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PLID (Prolapsed Lumbar Intervertebral disc)

PLID (Prolapsed Lumbar Intervertebral disc)

A medical condition affecting the lumbar spine, in which a tear in the outer fibrous ring (annulus fibrosus) of an intervertebral disc allows the soft, central portion (nucleus pulposus) to bulge out beyond the damaged outer ring. This tear may result in the release of inflammatory chemical mediators which cause severe pain, even in the absence of nerve root compression.

Types Of Herniation:

  • Posterolateral disc herniation
  • Central herniation
  • Lateral disc herniation

Posterolateral disc Herniation:

The protrusion is usually posterolateral into the vertebral canal and compresses the roots of the spinal cord. The protruded disc usually compresses the next lower nerve as that nerve crosses the level of the disc in its path to its foramen, e.g. protrusion of the 5th lumbar disc usually affects S1 instead.

Central Herniation:

Less frequently, a protruded disc above the 2nd lumbar vertebra may compress the spinal cord itself or may result in cauda equina syndrome. In the lower lumbar segments, central herniation may result in S1 radiculopathy.

Lateral Disc Herniation:

May compress the nerve root above the level of the herniation. L4 nerve root is most often involved & patients typically have intense radicular pain.

Stages of Disc Herniation:

Stage 1: Disc Compression.

Stage 2: Bulging Disc.

Stage 3: Disc Protrusion.

Stage 4: Herniated Disc

Epidemiology:

Disc herniation can occur in any disc. The two most common forms are lumbar and cervical disc herniation. The former is the most common causing lower back pain  (lumbago) and often leg pain as well (sciatica). Lumbar disc herniation occurs 15 times more often than cervical disc herniation. Most disc herniations occur in the thirties or forties when the nucleus pulposus is still a gelatin-like substance. With age the nucleus pulposus changes (dries out) and the risk of herniation is greatly reduced. Mostly at the L4/5 level.

Causes of PLID:

  • Unaccustomed work
  • Bad posture
  • Overweight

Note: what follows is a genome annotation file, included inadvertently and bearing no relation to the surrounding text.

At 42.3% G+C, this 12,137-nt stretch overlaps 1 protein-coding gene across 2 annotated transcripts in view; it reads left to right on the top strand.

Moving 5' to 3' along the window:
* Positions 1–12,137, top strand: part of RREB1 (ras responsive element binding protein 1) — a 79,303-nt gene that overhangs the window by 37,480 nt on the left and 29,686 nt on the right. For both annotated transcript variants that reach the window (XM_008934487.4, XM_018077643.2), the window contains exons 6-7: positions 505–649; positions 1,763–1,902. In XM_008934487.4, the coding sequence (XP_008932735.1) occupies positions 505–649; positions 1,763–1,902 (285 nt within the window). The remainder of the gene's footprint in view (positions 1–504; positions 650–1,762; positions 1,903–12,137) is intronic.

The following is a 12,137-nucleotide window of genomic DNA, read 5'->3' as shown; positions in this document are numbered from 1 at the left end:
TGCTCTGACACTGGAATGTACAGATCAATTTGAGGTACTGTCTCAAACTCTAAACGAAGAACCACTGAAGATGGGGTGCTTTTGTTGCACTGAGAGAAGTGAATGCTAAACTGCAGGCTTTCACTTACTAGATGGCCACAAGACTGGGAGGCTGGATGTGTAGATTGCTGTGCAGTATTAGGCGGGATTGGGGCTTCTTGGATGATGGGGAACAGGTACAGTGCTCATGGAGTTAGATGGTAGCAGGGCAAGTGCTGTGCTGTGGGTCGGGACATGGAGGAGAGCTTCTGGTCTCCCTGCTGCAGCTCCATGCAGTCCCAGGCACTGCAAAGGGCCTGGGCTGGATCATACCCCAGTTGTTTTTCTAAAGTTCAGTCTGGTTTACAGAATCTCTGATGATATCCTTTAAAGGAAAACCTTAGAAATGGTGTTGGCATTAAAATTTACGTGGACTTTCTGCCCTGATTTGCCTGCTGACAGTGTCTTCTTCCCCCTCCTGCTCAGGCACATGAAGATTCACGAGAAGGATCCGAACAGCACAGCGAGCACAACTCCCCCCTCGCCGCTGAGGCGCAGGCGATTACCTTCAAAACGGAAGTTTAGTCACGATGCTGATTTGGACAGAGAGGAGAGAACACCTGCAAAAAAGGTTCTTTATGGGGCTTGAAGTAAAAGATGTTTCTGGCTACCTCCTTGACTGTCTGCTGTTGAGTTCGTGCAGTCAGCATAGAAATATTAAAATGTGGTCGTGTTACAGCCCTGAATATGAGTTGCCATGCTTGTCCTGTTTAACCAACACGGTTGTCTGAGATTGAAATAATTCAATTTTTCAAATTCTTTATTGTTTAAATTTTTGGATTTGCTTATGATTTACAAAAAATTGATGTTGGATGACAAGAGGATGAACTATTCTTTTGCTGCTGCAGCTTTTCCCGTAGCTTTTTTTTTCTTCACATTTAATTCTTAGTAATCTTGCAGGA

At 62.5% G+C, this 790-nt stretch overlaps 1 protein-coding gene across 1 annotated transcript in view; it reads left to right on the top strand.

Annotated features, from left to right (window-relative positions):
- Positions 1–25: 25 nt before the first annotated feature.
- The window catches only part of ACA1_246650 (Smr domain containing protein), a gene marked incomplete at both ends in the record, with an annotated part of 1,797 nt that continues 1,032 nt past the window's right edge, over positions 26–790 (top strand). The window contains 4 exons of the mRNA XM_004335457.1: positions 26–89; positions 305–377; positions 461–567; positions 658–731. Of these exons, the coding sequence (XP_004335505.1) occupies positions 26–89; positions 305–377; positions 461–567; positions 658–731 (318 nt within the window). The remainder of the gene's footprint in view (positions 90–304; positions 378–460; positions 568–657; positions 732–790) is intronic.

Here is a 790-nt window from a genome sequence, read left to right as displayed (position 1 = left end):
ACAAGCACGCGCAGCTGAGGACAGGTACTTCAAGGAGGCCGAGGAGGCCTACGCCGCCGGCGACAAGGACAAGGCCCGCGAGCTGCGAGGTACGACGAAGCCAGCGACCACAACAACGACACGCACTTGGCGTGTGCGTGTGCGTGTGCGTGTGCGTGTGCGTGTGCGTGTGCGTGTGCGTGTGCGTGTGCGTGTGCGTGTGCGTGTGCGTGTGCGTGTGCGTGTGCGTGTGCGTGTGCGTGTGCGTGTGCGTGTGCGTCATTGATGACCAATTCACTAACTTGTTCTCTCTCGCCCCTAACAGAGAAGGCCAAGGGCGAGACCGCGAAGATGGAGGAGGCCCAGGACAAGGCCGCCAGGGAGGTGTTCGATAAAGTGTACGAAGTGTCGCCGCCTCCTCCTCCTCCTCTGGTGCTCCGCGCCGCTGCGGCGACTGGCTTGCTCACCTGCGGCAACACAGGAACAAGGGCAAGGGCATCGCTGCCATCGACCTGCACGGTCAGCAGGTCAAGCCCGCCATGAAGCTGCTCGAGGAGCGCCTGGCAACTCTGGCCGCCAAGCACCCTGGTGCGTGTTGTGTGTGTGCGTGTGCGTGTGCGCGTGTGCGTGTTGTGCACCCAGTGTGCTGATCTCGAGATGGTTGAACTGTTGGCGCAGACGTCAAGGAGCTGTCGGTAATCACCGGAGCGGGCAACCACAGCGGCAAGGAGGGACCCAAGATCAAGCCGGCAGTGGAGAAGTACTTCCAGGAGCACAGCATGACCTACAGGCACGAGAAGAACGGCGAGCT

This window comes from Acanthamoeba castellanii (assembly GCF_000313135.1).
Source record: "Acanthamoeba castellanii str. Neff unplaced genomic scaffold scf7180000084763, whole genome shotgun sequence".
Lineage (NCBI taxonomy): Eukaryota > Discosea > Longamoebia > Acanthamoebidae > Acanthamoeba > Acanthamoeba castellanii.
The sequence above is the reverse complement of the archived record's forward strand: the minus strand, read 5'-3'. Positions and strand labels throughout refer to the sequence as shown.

• Heavy weight lifting
  • Prolong standing/ sitting
  • Pregnancy
  • Strenuous activity

Effect of smoking:

Effect of smoking

Effect of smoking Stages

History:

  • Age: 20-45yrs
  • Pain starts while lifting/ forward bending.
  • Radiation: Towards buttock, lower limbs.
  • It is worsened by coughing or straining.
  • Later paraesthesia /numbness in legs/ feet.
  • Cauda equina: urinary retention & perineal numbness.
  • Muscle Weakness

Clinical Features:

  • Vary depending on the location of the herniation and the types of soft tissue that become involved.
  • Often herniated discs are not diagnosed immediately, as the patients come with undefined pains in the thighs, knees, or feet.
  • Unlike pulsating pain by muscle spasm, pain from a herniated disc is usually continuous or at least is continuous in a specific position of the body.
  • If the disc protrudes to one side, it may irritate the dural covering of the adjacent nerve root causing pain in the buttock, posterior thigh, and calf ( sciatica).
  • Neurological changes such as numbness, tingling, muscular weakness, paralysis, paresthesia, and affection of reflexes.
  • A large central rupture may cause compression of the cauda equina.
  • Sometimes a local inflammatory response with edema aggravates the symptoms.

Features of Cauda Equina Syndrome:

  • Bladder and bowel incontinence.
  • Perineal numbness.
  • Bilateral sciatica.
  • Lower limb weakness.
  • Crossed straight leg raising sign.

Physical Examination:

The straight leg raise test is positive if the pain in the sciatic distribution is reproduced between 30* and 70* passive flexion of the straight leg. Dorsiflexion of the foot exacerbates the pain.

Root Tension Signs:

Straight leg raising: L5, S1 root.

Contralateral SLR: Sequestrated or extruded disc.

Femoral Stretching, reverse SLR: L3, L4 root.

Diagnosis:

Examination in a patient with suspected lumbar ( intervertebral ) disk disease may feature the following:

  • Abnormal Gait
  • Abnormal postures
  • Decreased lumbar range of motion
  • Positive straight leg raising test: Indicative of nerve root involvement.

Differential Diagnosis of Plid:

  • Mechanical Pain
  • Discogenic Pain
  • Spondylosis/Spondylolisthesis
  • Spinal Stenosis
  • Hematoma
  • Discitis
  • Mass Lesion/ Malignancy

Investigations:

  • X-rays: lumbosacral spine

Loss of lumbar lordosis

Narrowed disc spaces